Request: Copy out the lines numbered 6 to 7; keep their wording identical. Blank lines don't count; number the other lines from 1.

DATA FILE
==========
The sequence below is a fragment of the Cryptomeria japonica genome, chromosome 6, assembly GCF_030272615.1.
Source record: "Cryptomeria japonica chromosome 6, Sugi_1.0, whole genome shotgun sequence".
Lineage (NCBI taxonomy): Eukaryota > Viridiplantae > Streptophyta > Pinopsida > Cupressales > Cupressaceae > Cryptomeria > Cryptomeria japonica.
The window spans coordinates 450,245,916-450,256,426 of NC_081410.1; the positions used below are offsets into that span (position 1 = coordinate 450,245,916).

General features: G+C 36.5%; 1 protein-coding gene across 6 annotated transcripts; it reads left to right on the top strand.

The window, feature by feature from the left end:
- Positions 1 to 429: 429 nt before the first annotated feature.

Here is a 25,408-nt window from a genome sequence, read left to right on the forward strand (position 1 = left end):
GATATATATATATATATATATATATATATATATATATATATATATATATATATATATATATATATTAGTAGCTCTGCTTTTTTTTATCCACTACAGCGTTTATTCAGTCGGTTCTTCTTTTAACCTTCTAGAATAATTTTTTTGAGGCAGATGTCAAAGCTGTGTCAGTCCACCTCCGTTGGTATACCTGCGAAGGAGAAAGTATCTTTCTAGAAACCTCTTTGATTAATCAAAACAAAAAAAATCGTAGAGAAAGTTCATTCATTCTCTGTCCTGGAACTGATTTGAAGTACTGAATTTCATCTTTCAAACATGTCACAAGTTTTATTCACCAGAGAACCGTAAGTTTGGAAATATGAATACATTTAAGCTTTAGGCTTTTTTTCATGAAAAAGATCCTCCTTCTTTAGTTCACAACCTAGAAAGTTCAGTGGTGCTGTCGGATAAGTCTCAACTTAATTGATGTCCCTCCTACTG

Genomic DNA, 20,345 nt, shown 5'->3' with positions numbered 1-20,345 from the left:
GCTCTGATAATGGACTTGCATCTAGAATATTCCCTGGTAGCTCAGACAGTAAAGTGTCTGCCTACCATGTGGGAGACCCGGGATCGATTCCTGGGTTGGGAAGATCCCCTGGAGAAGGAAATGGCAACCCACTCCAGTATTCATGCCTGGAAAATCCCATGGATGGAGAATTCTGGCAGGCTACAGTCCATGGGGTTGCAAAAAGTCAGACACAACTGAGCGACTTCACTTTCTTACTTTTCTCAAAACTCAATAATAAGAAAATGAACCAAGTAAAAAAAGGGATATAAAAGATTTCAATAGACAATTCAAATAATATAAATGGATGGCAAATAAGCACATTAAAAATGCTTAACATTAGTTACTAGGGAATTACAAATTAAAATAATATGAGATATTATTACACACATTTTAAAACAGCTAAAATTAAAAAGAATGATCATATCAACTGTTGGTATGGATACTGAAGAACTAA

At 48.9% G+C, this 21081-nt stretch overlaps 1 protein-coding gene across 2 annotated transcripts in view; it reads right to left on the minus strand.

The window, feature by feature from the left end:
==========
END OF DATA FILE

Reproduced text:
The window, feature by feature from the left end:
- Positions 1 to 429: 429 nt before the first annotated feature.